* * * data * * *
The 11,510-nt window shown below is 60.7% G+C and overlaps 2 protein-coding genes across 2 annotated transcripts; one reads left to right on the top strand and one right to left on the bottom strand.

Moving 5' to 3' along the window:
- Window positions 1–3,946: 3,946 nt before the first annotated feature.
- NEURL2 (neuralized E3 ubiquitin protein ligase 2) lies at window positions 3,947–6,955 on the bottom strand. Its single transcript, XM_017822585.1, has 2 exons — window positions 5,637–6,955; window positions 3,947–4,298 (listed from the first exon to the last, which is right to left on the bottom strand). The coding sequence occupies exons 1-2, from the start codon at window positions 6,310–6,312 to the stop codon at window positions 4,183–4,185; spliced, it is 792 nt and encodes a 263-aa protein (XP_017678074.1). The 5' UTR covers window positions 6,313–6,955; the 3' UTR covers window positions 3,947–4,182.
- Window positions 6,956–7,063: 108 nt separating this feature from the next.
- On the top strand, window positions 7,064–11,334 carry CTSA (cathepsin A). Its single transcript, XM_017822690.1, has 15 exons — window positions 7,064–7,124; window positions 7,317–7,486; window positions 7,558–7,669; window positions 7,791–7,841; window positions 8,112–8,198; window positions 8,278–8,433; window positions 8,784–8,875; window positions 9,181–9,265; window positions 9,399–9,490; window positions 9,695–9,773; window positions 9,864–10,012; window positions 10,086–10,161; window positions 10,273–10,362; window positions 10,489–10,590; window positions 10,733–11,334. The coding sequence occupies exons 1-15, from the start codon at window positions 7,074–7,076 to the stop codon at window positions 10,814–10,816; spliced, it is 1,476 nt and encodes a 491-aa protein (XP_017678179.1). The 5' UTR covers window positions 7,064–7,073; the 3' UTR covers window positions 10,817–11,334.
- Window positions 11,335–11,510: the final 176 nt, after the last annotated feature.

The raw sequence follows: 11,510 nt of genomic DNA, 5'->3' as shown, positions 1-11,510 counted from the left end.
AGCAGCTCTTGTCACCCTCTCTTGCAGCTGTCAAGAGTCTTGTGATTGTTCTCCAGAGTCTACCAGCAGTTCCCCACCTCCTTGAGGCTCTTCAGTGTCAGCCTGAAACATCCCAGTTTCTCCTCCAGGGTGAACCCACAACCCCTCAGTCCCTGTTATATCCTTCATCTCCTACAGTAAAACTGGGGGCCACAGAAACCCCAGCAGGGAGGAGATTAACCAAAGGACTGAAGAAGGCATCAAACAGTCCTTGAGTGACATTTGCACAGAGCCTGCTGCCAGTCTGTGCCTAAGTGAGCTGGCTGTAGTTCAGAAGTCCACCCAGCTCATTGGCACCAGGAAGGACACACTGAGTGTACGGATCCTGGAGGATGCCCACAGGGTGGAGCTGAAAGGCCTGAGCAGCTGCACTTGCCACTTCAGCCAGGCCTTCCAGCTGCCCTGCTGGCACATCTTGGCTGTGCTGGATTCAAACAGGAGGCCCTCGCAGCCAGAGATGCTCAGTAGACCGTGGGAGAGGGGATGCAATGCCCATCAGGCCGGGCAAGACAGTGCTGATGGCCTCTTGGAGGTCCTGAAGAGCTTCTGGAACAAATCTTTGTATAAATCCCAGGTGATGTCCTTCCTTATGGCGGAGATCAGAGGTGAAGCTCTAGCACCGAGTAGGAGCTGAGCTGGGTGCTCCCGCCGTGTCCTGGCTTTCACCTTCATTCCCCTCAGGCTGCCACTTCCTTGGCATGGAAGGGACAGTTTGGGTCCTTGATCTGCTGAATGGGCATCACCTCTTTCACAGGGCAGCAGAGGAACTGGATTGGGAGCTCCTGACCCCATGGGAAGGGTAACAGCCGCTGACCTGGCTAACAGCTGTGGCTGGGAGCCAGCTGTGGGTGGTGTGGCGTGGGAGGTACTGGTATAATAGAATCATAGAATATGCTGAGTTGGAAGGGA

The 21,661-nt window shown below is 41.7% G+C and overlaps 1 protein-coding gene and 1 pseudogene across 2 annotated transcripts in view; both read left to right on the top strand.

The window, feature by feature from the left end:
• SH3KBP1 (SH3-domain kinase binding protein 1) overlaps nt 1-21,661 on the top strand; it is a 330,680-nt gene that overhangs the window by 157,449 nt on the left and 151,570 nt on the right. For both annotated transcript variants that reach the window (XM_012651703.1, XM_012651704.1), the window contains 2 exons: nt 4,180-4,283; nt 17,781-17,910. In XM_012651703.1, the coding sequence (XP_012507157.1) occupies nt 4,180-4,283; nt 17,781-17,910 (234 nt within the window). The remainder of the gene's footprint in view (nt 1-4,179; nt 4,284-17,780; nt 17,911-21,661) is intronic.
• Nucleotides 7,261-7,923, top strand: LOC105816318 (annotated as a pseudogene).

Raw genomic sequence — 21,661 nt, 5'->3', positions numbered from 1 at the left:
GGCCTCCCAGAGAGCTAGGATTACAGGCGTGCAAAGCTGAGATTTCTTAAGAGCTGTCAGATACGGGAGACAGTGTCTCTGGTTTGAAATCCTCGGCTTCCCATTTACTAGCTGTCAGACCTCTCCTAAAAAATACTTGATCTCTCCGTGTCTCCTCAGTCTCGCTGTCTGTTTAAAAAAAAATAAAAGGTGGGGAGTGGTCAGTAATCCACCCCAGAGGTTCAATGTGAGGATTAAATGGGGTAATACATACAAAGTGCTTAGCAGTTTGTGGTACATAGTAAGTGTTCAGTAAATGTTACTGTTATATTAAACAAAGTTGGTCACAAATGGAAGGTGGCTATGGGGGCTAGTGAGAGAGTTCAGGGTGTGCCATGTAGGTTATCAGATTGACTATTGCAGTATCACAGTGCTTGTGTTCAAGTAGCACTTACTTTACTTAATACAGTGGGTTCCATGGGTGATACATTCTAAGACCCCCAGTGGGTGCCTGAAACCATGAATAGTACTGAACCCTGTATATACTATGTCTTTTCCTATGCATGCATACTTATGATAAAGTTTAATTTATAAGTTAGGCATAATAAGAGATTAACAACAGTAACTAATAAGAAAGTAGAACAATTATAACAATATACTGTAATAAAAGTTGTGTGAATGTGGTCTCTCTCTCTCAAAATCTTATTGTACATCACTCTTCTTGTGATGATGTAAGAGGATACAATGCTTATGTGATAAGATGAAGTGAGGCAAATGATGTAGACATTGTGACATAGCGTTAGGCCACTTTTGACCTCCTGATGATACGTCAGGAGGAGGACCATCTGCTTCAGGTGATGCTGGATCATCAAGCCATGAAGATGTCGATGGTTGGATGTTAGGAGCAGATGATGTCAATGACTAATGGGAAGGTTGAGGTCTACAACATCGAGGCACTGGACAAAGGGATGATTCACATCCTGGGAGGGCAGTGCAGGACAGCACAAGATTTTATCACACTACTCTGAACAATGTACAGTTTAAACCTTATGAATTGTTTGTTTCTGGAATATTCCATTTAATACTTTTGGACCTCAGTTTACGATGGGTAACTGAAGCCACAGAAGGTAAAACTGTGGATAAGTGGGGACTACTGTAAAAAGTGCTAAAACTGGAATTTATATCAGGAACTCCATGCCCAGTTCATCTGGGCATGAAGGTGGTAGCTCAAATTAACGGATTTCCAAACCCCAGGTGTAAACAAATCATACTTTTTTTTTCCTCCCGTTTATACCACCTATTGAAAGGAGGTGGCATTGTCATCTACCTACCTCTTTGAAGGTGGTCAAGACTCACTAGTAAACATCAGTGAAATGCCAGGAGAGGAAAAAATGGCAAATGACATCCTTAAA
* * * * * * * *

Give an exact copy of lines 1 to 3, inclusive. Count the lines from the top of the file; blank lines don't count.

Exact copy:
The 11,510-nt window shown below is 60.7% G+C and overlaps 2 protein-coding genes across 2 annotated transcripts; one reads left to right on the top strand and one right to left on the bottom strand.

Moving 5' to 3' along the window:
- Window positions 1–3,946: 3,946 nt before the first annotated feature.